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Positive Vibes Really Do Protect Health

An evidence-based review of published literature finds support for the premise that feeling good may be good for your health.

The article, published in Current Directions in Psychological Science, examines the existing research on how positive emotions can influence health outcomes in later adulthood.

“We all age. It is how we age, however, that determines the quality of our lives,” said Anthony Ong, Ph.D., of Cornell University, author of the review article. The data he reviews suggest that positive emotions may be a powerful antidote to stress, pain, and illness.

There are several pathways through which a positive attitude can protect against poor health later in life. For example, happier people might take a proactive approach to aging by regularly exercising and budgeting time for a good night’s sleep.

Alternately, these people may avoid unhealthy behaviors such as smoking and risky sex. The benefits of these healthy lifestyle choices may become more important in older adults, as their bodies become more susceptible to disease.

An optimistic outlook has also been shown to combat stress—a known risk factor for a lot of disease. Studies have found that people with stronger positive emotions have lower levels of chemicals associated with inflammation related to stress.

Also, by adopting a positive attitude people may even be able to undo some of the physical damage caused by stress.

Ong, a developmental psychologist, said he became interested in the study of positive emotion during graduate school when he learned about what researchers call the paradox of aging: Despite the notable loss of physical function throughout the body, a person’s emotional capacity seemed to stay consistent with age.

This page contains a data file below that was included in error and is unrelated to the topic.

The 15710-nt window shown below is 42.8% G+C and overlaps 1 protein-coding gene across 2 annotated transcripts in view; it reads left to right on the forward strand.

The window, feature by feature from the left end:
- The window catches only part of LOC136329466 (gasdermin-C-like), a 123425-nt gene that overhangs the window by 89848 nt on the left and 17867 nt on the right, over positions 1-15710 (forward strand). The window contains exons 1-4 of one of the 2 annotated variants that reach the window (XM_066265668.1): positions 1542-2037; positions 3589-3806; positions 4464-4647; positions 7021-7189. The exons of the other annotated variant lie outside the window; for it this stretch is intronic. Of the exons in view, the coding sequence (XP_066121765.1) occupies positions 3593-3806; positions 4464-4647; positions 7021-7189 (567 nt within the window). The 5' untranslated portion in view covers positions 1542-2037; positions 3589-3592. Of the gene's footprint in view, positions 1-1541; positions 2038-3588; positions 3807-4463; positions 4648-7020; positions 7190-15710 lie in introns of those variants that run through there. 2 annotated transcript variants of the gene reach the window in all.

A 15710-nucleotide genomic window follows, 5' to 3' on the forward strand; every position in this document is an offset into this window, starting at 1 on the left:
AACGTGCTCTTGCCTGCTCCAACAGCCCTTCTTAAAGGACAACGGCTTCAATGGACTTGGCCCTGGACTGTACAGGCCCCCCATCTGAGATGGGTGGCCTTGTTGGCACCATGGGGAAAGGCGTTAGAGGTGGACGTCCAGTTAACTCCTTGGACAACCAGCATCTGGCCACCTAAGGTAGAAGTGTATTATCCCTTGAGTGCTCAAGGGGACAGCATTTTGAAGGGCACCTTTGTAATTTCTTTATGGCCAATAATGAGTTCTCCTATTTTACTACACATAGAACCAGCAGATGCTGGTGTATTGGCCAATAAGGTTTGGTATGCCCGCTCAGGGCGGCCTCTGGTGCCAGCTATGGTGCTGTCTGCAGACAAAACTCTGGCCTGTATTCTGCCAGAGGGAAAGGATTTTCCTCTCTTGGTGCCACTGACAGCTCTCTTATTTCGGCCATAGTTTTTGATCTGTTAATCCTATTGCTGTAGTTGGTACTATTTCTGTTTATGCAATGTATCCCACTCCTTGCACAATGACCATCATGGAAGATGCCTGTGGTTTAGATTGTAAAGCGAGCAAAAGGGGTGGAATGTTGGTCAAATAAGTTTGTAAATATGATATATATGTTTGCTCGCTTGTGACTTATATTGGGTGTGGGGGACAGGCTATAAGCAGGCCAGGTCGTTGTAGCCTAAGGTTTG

Ong speculates that if positive emotions are indeed good for our health then, “one direct, measureable consequence of this should be the extended years of quality living.”

Source: Association of Psychological Science

Positive Vibes Really Do Protect Health

Rick Nauert PhD

Rick Nauert, PhDDr. Rick Nauert has over 25 years experience in clinical, administrative and academic healthcare. He is currently an associate professor for Rocky Mountain University of Health Professionals doctoral program in health promotion and wellness. Dr. Nauert began his career as a clinical physical therapist and served as a regional manager for a publicly traded multidisciplinary rehabilitation agency for 12 years. He has masters degrees in health-fitness management and healthcare administration and a doctoral degree from The University of Texas at Austin focused on health care informatics, health administration, health education and health policy. His research efforts included the area of telehealth with a specialty in disease management.

APA Reference
Nauert PhD, R. (2015). Positive Vibes Really Do Protect Health. Psych Central. Retrieved on September 22, 2018, from https://psychcentral.com/news/2011/01/21/positive-vibes-really-do-protect-health/22833.html

 

Scientifically Reviewed
Last updated: 6 Oct 2015
Last reviewed: By John M. Grohol, Psy.D. on 6 Oct 2015
Published on PsychCentral.com. All rights reserved.